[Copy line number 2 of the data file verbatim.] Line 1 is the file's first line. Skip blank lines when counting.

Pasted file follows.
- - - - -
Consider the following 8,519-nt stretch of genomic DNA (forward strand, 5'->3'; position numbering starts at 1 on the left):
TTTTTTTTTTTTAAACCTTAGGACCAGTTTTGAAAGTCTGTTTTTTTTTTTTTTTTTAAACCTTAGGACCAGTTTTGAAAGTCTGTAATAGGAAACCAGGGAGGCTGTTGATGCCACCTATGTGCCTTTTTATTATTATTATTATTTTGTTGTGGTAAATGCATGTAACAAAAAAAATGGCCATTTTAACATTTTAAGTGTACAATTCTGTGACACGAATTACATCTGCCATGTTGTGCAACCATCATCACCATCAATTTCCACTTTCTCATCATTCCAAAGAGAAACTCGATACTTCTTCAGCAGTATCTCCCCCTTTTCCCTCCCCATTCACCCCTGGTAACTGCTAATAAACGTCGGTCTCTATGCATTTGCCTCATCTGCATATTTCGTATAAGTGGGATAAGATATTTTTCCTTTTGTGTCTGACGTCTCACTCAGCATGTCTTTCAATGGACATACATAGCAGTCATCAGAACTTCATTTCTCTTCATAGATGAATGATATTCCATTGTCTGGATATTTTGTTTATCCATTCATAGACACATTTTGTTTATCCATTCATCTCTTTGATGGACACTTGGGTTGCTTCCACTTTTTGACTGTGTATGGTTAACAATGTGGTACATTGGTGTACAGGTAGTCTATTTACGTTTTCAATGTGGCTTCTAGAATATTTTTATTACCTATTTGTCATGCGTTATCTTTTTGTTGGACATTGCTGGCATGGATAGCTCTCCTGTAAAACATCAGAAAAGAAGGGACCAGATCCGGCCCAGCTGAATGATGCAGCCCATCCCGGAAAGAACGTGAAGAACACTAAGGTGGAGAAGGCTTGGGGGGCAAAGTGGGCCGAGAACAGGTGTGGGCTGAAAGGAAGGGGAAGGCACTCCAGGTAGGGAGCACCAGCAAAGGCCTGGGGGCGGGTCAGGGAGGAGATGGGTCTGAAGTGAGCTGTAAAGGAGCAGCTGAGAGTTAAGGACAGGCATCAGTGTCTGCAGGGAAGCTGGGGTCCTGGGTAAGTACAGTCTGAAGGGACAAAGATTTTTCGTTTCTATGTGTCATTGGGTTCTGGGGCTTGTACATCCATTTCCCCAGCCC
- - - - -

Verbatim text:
TTTTTTTTTTTTAAACCTTAGGACCAGTTTTGAAAGTCTGTTTTTTTTTTTTTTTTTAAACCTTAGGACCAGTTTTGAAAGTCTGTAATAGGAAACCAGGGAGGCTGTTGATGCCACCTATGTGCCTTTTTATTATTATTATTATTTTGTTGTGGTAAATGCATGTAACAAAAAAAATGGCCATTTTAACATTTTAAGTGTACAATTCTGTGACACGAATTACATCTGCCATGTTGTGCAACCATCATCACCATCAATTTCCACTTTCTCATCATTCCAAAGAGAAACTCGATACTTCTTCAGCAGTATCTCCCCCTTTTCCCTCCCCATTCACCCCTGGTAACTGCTAATAAACGTCGGTCTCTATGCATTTGCCTCATCTGCATATTTCGTATAAGTGGGATAAGATATTTTTCCTTTTGTGTCTGACGTCTCACTCAGCATGTCTTTCAATGGACATACATAGCAGTCATCAGAACTTCATTTCTCTTCATAGATGAATGATATTCCATTGTCTGGATATTTTGTTTATCCATTCATAGACACATTTTGTTTATCCATTCATCTCTTTGATGGACACTTGGGTTGCTTCCACTTTTTGACTGTGTATGGTTAACAATGTGGTACATTGGTGTACAGGTAGTCTATTTACGTTTTCAATGTGGCTTCTAGAATATTTTTATTACCTATTTGTCATGCGTTATCTTTTTGTTGGACATTGCTGGCATGGATAGCTCTCCTGTAAAACATCAGAAAAGAAGGGACCAGATCCGGCCCAGCTGAATGATGCAGCCCATCCCGGAAAGAACGTGAAGAACACTAAGGTGGAGAAGGCTTGGGGGGCAAAGTGGGCCGAGAACAGGTGTGGGCTGAAAGGAAGGGGAAGGCACTCCAGGTAGGGAGCACCAGCAAAGGCCTGGGGGCGGGTCAGGGAGGAGATGGGTCTGAAGTGAGCTGTAAAGGAGCAGCTGAGAGTTAAGGACAGGCATCAGTGTCTGCAGGGAAGCTGGGGTCCTGGGTAAGTACAGTCTGAAGGGACAAAGATTTTTCGTTTCTATGTGTCATTGGGTTCTGGGGCTTGTACATCCATTTCCCCAGCCC